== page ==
Editing With or Without a Budget

Editing. Possibly one of the most loathed words in a writer’s vocabulary. It’s a necessary evil, but with the right tools and some help from people who understand what you’re doing you won’t need to put it under getting a root canal on your to-do list.

The first thing you need to do is to evaluate your budget. That may seem like an odd thing to suggest, but I have a good reason. If you can afford to pay a professional to help you in the editing process, then do it. They get paid because they know what they’re doing.

Once you’ve checked your budget and know what you can afford, decide who you need to hire. I recommend reading Joel Friedlander‘s post What Every Self-Publisher Ought to Know About Editing before actually hiring anyone because each part of the editing process calls for a different skill set. You want to hire the right person for the right job.

Once you know who you need it’s a matter of searching for the individual who can do the job within your budget limitations. Start with your POD or print house. They often have editing packages that easily fit into smaller budgets. If you don’t find what you need there, then ask around. Most self-published/Independent Authors will be happy to make referrals. It’s in our best interest to help other self-publishers/Independent Authors find people who will do a great job editing. I also highly recommend checking with Reedsy. These professionals have been fully vetted before becoming a part of this organization.

Perhaps you’ve looked at your finances and found you have a big fat ZERO in your budget for editing expenses. Let me just say, not having a budget for editing expenses does not excuse you from the process.

If you absolutely cannot afford to pay someone to edit your work, then you must be even more vigilant when you do your own first edits and re-writes. Invest in some good style and grammar books (you may find them in your local library or, better yet, second-hand on Amazon.com). I like Grammar Girl’s Quick and Dirty Tips for Better Writing and the most recent edition of the AP Stylebook. You can also find a lot of free editing information on the internet just by doing a quick search. Just remember that searching for an answer can be time-consuming (especially if you tend to get side-tracked) and sometimes confusing.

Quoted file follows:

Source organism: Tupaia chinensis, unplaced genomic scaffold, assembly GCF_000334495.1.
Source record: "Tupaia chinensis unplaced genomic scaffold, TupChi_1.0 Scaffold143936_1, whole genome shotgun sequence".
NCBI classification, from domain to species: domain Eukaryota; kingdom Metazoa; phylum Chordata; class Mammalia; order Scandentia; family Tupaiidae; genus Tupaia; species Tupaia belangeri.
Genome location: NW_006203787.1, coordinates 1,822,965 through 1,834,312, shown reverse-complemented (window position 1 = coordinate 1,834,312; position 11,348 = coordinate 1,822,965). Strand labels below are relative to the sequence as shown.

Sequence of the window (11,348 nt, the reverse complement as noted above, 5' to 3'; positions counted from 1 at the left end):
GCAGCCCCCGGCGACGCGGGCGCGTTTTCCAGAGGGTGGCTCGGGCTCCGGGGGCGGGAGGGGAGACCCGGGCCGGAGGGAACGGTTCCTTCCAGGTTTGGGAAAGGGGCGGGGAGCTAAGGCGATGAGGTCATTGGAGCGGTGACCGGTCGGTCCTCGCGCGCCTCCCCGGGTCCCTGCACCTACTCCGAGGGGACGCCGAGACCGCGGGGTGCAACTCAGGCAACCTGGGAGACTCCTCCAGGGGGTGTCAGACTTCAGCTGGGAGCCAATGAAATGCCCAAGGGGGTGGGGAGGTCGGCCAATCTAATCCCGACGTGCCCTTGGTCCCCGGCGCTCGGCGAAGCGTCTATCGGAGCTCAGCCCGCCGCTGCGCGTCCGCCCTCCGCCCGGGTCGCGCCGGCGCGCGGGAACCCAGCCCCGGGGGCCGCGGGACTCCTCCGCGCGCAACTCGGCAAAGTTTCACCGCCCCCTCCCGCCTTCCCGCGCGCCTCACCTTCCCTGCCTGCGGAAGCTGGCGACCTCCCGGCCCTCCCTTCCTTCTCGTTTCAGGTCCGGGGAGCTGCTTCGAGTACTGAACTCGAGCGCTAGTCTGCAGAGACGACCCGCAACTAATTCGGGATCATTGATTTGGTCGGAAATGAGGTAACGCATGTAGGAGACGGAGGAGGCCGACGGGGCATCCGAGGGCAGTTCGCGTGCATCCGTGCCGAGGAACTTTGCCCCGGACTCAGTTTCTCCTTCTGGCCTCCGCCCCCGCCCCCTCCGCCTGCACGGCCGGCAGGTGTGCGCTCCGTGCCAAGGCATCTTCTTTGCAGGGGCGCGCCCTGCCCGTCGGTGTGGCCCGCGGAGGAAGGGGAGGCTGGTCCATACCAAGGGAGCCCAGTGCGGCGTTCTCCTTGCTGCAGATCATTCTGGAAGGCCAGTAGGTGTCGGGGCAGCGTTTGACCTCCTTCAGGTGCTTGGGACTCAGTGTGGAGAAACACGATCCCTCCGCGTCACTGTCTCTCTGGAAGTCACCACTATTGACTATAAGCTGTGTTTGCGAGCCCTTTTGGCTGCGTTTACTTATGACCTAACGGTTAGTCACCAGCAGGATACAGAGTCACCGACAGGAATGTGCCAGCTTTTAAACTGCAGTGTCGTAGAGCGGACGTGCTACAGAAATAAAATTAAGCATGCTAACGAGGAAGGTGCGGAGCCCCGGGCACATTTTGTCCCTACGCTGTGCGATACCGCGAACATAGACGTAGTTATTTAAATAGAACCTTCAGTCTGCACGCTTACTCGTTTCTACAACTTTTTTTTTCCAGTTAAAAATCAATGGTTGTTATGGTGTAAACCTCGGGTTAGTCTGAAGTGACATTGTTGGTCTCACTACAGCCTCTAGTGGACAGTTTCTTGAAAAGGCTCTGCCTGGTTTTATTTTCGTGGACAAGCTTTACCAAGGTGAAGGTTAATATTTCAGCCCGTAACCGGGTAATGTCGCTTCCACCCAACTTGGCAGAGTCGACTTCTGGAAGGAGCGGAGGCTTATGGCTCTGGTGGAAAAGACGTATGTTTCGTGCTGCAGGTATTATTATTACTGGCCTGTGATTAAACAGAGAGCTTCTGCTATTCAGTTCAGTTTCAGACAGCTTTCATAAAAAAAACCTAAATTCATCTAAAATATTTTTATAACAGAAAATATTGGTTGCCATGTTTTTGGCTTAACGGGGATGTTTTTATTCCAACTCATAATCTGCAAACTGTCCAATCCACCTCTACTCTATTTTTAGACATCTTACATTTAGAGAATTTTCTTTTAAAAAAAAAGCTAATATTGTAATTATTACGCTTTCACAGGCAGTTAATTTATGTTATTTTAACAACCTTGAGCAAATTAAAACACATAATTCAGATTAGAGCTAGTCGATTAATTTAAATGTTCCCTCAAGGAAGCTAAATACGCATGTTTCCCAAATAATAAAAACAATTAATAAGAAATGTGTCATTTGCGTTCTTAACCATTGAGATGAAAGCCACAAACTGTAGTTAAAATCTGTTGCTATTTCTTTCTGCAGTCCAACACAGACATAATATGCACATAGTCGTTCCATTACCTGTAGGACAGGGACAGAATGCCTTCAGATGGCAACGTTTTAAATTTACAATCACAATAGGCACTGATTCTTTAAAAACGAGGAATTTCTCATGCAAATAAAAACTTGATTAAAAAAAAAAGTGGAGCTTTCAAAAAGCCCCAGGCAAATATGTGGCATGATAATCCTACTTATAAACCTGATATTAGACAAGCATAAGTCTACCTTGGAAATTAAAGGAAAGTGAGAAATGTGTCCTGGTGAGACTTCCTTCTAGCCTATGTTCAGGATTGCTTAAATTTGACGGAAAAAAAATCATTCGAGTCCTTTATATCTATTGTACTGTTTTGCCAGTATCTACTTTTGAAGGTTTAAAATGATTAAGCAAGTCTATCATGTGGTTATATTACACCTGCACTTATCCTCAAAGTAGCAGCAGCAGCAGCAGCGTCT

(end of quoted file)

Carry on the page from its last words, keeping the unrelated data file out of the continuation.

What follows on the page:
No matter how many times you read through your own work, though, you will miss things. Investing in some editing software like SmartEdit or Pro Writing Aid Editing Tool* (or both!) will make the process much simpler. I’ve done a review on several free and paid editing software programs on my post Paid and Free Editing Software For Manuscripts, so go check that out to see what’s available.

Once you’ve done plenty of editing on your own, it’s time to submit your work to a writers’ group like Critters or Absolute Write. Be sure you choose the right forum when you submit your work or you’ll be in for some nasty returns. Keli Gwyn of Romance Writers on the Journey: Resources for romance writers en route to publication suggests in her post “How to Find Critique Partners” that writers find a critique partner in their particular genre. There are also beta reader groups on Facebook. 

Another good idea is to let plenty of people read your work before sending it to your POD or print house. I particularly like getting the insights of my non-writer friends since they make up the largest part of my readership. Beta readers and critique groups may not take the place of a single professional editor, but they go a long way in making your work the best it can be.

Whether you have money to burn or a wallet full of moths, there is no excuse for skipping the rigors of good editing.

How do you approach editing?

*While I am a Pro Writing Aid affiliate and these are affiliate links, this in no way changes how I feel about the software. I personally used both SmartEdit, which I am not affiliated with, and Pro Writing Aid Editing Tool prior to becoming an affiliate and will continue to use both in the future. I fully endorse all the programs on this post because I believe in their merit as writing tools for better writing. There is no extra cost to you if you choose to purchase these tools.

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4 thoughts on “Editing With or Without a Budget

  1. Thanks for the link to my blog post. You’ve offered your readers some valuable tips. Editing may not be an aspect of writing many novelists enjoy, but it’s a vital part of the process.

    • Your welcome. I’m always looking for new ideas to offer my readers and to use for myself. I really liked your idea of having a critique partner and wanted to share it with others. Thanks for the encouragement.

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